This page may contain affiliate links designed to provide a means for sites to earn advertising fees by advertising and linking to other companies. Those fees help keep this site running.
My 6th grade son needed a science experiment to get a prize at our home school co-op. It needed to be set up like a traditional science fair project with a board and everything. We ate a pineapple recently, and he decided to find out how to grow one using the top. After doing some research, we found out that the project wouldn’t be complete for a few more years, at least not if we wanted the plant to produce fruit. We decided that we would see if we could get the top to grow roots in time for the science fair.
Table of Contents
So, here we go, a science fair project:
Hypothesis: A pineapple top from a typical pineapple purchased at the store will grow roots in one week.
Objective: To follow the instructions below to get the top of a pineapple to root.
- While holding the leaves of the uncut pineapple, pull the top off. Make sure that no fruit is still attached because that will kill the plant when it rots.
- Remove enough leaves so that about an inch of the stalk is visible.
- Let the stalk dry out for a few days.
- Place the crown into a glass (not a plastic cup, because you will want to see the conditions of the water and plant) of water, making sure that the stalk is covered.
- Put the cup on top of the fridge or other non-drafty location.
- Change the water every few days. The plant will have roots in 2-3 weeks.
- The remaining steps are to make a pineapple plant. Obtain a pot that drains quickly and prepare it with 1/2 inch of pebbles, sand, or rocks. Then cover with soil suitable for cactus mixed with 1/3 perlite.
- If there is a hole in the bottom of the pot, cover it with a pottery shard.
- Plant stalk and water before placing in a sunny spot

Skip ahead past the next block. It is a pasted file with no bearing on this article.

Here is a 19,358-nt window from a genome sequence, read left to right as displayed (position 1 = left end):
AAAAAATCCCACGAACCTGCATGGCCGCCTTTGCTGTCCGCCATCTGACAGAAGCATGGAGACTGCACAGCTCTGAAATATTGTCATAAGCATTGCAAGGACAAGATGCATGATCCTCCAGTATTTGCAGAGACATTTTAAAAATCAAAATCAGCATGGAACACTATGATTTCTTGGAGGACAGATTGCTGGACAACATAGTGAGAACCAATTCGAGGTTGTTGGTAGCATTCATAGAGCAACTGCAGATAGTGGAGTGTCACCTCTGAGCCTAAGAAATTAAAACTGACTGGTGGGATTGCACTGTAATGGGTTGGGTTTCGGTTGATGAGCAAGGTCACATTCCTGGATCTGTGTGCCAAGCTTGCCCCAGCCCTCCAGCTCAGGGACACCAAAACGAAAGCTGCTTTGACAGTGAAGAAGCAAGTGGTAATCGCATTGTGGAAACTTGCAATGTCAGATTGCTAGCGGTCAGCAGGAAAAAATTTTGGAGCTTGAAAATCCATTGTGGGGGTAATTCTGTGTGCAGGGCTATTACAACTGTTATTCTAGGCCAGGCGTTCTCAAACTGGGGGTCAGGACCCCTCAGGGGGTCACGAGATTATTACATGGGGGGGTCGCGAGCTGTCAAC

- Keep the soil moist. Do not over water so that the soil is constantly wet. Do not under water and let the soil be dry either.
- The leaves will brown and die as new ones appear. This is how you know that the roots are developing properly. The plant may even appear to be dying, but do not fret. Give it a few more weeks before throwing in the towel. Water once a week (about 20″ per year).
- Replant the plant when the pot becomes too small.
- Proper maintenance includes regularly repeating steps 11-12, keeping your plant at room temperature, providing sunshine 6-11 hours per day during the summer or using a grow lamp during the winter (we’ll probably put it by our aerogarden w/ a timer), and fertilize once a month during growing season (summer) following the directions on the package.
5 April 2012
See this tip that is cone-shaped at the bottom of the pineapple? I shouldn’t have left that there. I should have cut it off and made it be flat on the bottom. However, the pineapple was forgiving and allowed me to correct the problem a few weeks later. The roots still grew, even thoughI made this mistake.
11 Jun 2012
The pineapple continued to forgive me by allowing me to forget about it. While I was growing the roots on top of a kitchen cabinet, all the water was either absorbed or evaporated. I don’t know how long the pineapple sat there without water. A few days ago, I soaked it again and planted it on 11 June 2012.
I know this picture is out of focus, sorry about that! On the edges near the bottom, there are some little tube like things that are yellowish brown. Those are the roots.
Before I used Miracle-Gro Cactus, Palm & Citrus soil in my pot, I put the same grit (gravel) I use for my chickens at the bottom of the pot. The grit packaging said it would be great for planting as well as for chickens. Then, I dumped the entire package of soil on top of the gravel.
I chose a large pot so I could, if I’m lucky, skip out on replanting a couple of times.
Then, I dampened the soil before making a place to plant my pineapple. I could see that I had great drainage, which is very important.
If you’re wondering how to fertilize the pineapple, Miracle-gro also makes Cactus Food in liquid form.They need to be fertilized every four weeks.
I have 6 kids. So, I got distracted and left my plant right where you see it in my picture all day and night. The temperature was in the 60s Fahrenheit. Everything looks just as good as when I planted it.
Upon further research, I discovered that pineapples grow best in full sunlight in temperatures ranging from 68-86 degrees F. Wait a couple of weeks to expose it to direct sunlight. Bright, indirect sunlight is best during this time along with damp soil.
Today seems like it will get into the upper 80s or 90s, so I should move my plant since it is not used to these temperatures or direct sunlight.
*Update 9/26/2013: Our Pineapple plant is still thriving. It is growing much slower than we expected. I’ll post another picture soon!
Have you tried to grow a pineapple plant? I’d love to see your pictures and read about your experiments.